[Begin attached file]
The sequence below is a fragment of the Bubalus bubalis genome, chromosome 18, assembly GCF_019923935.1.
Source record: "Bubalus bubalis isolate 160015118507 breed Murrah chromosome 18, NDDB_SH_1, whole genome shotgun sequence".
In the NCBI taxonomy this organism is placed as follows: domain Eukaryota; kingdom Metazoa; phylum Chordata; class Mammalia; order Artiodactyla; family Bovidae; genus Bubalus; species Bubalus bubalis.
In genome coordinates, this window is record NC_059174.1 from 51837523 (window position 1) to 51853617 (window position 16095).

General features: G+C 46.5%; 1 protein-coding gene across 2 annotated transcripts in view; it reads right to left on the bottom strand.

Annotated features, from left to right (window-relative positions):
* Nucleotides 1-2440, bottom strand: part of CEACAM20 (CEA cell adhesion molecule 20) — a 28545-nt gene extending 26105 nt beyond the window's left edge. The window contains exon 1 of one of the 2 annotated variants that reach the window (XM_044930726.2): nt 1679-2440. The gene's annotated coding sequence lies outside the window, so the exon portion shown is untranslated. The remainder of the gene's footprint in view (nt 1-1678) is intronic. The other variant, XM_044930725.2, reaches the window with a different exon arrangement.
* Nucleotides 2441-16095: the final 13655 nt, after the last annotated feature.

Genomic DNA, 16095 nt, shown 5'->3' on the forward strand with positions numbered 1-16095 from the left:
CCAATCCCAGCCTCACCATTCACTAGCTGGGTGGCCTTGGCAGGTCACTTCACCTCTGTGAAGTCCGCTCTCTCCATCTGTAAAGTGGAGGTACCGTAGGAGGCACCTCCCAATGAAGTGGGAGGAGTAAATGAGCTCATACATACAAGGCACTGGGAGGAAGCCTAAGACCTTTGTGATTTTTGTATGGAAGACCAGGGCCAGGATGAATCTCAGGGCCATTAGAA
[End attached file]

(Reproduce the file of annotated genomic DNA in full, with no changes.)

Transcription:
The sequence below is a fragment of the Bubalus bubalis genome, chromosome 18, assembly GCF_019923935.1.
Source record: "Bubalus bubalis isolate 160015118507 breed Murrah chromosome 18, NDDB_SH_1, whole genome shotgun sequence".
In the NCBI taxonomy this organism is placed as follows: domain Eukaryota; kingdom Metazoa; phylum Chordata; class Mammalia; order Artiodactyla; family Bovidae; genus Bubalus; species Bubalus bubalis.
In genome coordinates, this window is record NC_059174.1 from 51837523 (window position 1) to 51853617 (window position 16095).

General features: G+C 46.5%; 1 protein-coding gene across 2 annotated transcripts in view; it reads right to left on the bottom strand.

Annotated features, from left to right (window-relative positions):
* Nucleotides 1-2440, bottom strand: part of CEACAM20 (CEA cell adhesion molecule 20) — a 28545-nt gene extending 26105 nt beyond the window's left edge. The window contains exon 1 of one of the 2 annotated variants that reach the window (XM_044930726.2): nt 1679-2440. The gene's annotated coding sequence lies outside the window, so the exon portion shown is untranslated. The remainder of the gene's footprint in view (nt 1-1678) is intronic. The other variant, XM_044930725.2, reaches the window with a different exon arrangement.
* Nucleotides 2441-16095: the final 13655 nt, after the last annotated feature.

Genomic DNA, 16095 nt, shown 5'->3' on the forward strand with positions numbered 1-16095 from the left:
CCAATCCCAGCCTCACCATTCACTAGCTGGGTGGCCTTGGCAGGTCACTTCACCTCTGTGAAGTCCGCTCTCTCCATCTGTAAAGTGGAGGTACCGTAGGAGGCACCTCCCAATGAAGTGGGAGGAGTAAATGAGCTCATACATACAAGGCACTGGGAGGAAGCCTAAGACCTTTGTGATTTTTGTATGGAAGACCAGGGCCAGGATGAATCTCAGGGCCATTAGAA